Tuberculosis, the scourge thought to be nearly eradicated in the United States, is making a comeback.
Once the nation's leading cause of death, TB began to wane in the mid-20th century due to improvements in diet, hygiene and housing conditions and the development of effective antibiotics that allowed patients to be treated in the community rather that isolated in sanitariums.
The number of reported cases declined yearly beginning in 1953 (when the federal government first collected such statistics).
That is, until 1985. Each year since, the number of occurrences has climbed steadily upward and the disease is now rampant in major cities, particularly among homeless, substance-abusing and immigrant populations.
This upsurge has been compounded by the emergence of a new strain that resists conventional treatment methods and the spread of the Acquired Immune Deficiency Syndrome.
Officials are now looking at reopening long-shuttered residential treatment facilities, resuming mass testing programs and rewriting quarantine laws.
TB is spread through the air in tiny droplets expelled when a person with an active case coughs or sneezes. The bacteria is inhaled by others and usually lodges in the lungs, where it can multiply and cause permanently g lesions.
TB can invade or spread to other organs. Left untreated, it can be fatal.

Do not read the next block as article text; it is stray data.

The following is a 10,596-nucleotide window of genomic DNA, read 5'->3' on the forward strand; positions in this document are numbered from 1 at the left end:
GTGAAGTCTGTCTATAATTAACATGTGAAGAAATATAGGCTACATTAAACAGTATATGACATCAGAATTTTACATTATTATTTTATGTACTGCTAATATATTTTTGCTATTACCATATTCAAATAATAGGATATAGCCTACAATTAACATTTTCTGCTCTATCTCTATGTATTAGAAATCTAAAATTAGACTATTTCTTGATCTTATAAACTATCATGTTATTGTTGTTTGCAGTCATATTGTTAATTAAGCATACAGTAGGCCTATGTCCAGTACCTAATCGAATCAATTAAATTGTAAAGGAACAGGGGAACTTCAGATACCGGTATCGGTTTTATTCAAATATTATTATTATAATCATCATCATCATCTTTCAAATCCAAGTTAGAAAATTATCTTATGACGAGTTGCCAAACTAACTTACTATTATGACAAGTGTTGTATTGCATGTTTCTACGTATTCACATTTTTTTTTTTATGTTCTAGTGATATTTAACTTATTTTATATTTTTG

An opportunistic menace, TB can lie dormant in the body for decades, progressing to the active stage when resistance is low.
The recent resurgence can be attributed to a number of factors, including an influx of immigrants from Third World countries where TB is endemic, increased incarceration rates and economic conditions that have forced many Americans into overcrowded housing and poorly-ventilated homeless shelters where the disease thrives.
An outbreak in Richmond, Calif. two years ago was traced to the city's crack houses, where rooms were tightly sealed to prevent detection of drug abuse by neighbors and police.
"Somebody once said long ago that TB is a social problem with medical implications. That's still true--maybe even more so today," said Hazel Swann chief of TB control for the District of Columbia, which in January began a screening campaign in 43 shelters in January, the nation's first organized effort to combat TB among the homeless.
When the upsurge began, many local health departments had ceased aggressive TB monitoring and no longer had sufficient personnel to track carriers and their contacts. Houston, for example, with more than a million and a half residents, has only four such employees.
Local outreach workers, at risk of contracting the disease themselves, now comb rooming houses, alleys and parks to deliver medication, remind sufferers of doctor's appointments and administer diagnostic skin tests. …